During his State of the State address last week, California Governor Jerry Brown defiantly declared, “We cannot fall back and give in to the climate deniers.” Just hours after President Trump announced his intention to resume construction of the Keystone XL and Dakota Access pipelines, Brown declared, “The science is clear,” and said there is much California can and will do on its own to combat the climate crisis.
A coalition of climate-justice advocates and labor groups in the Bay Area have a proposal that they say is a prime example of how California can do this. In spite of its reputation as a haven for environmentalism, California is home to the third-largest oil-refining sector in the United States, which exports a considerable amount of gasoline, jet fuel, propane, and other fossil-fuel products to surrounding states. Oil processing is already California’s largest industrial emitter of greenhouse gases, but things could get even worse in the coming years: The state’s refineries have developed a greater technical capacity to convert lower-quality, denser oil into engine fuels than those in other parts of North America, meaning they’re at the leading edge of the oil industry’s long-term pivot towards refining dirtier-burning sources, including the tar sands—something California’s existing climate policies may do little to prevent.
In response, a coalition of groups, including Communities for a Better Environment (CBE), the Sierra Club, 350 Bay Area, the Asian Pacific Environmental Network, the California Nurses Association, and numerous others, are pushing to make the San Francisco Bay Area the first place in the world to place limits on oil refineries’ overall greenhouse-gas (GHG) and particulate-matter emissions. The proposal would prevent oil corporations from making the Bay Area a center of tar-sands refining by enforcing a cap based on historic emissions levels.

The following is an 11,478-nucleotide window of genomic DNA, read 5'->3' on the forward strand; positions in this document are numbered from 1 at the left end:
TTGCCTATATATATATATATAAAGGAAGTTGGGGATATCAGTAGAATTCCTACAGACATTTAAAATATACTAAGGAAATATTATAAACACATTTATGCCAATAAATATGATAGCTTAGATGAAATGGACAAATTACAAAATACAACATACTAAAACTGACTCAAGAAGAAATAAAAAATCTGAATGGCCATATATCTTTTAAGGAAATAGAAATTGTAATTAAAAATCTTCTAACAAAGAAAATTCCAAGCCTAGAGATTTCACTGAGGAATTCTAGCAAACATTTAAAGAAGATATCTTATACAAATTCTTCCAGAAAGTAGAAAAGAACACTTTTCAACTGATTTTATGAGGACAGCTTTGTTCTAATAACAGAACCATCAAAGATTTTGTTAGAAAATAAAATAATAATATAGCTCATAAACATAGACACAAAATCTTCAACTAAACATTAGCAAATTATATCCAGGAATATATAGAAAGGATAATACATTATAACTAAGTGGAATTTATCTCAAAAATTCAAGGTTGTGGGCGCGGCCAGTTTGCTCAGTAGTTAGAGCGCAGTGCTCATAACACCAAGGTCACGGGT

But not everyone agrees on this approach. Staff members with the Bay Area Quality Management District (BAAQMD), whose board of directors will vote on the proposal in May, oppose the emissions cap. They say it’ll simply push GHG emissions into other areas of the country and might even interfere with California’s effort to combat climate change through its cap-and-trade program, a stance shared by the oil industry. For his part, Governor Jerry Brown has yet to weigh in on the Bay Area caps. With less than four months until the vote, emissions cap proponents are doing everything they can do ensure the proposal’s passage.
* * *
On a weekday morning this past June, CBE Senior Scientist Greg Karras was among dozens of people who signed up to speak about the emissions cap at a BAAQMD meeting inside a plush office tower near San Francisco’s Embarcadero waterfront. The idea for a cap on oil refinery emissions was born from an incident some 15 miles and a world away from San Francisco’s financial district. In 2012, an explosion and fire at Chevron’s massive refinery complex in Richmond—an industrial East Bay city predominantly composed of low-income and working-class people of color—endangered 19 workers and sent 15,000 neighbors to local hospitals with respiratory ailments. Within months, a coalition of environmental-justice, environmental, and labor groups had organized to oppose the oil companies’ push to refine cheaper, dirtier crudes.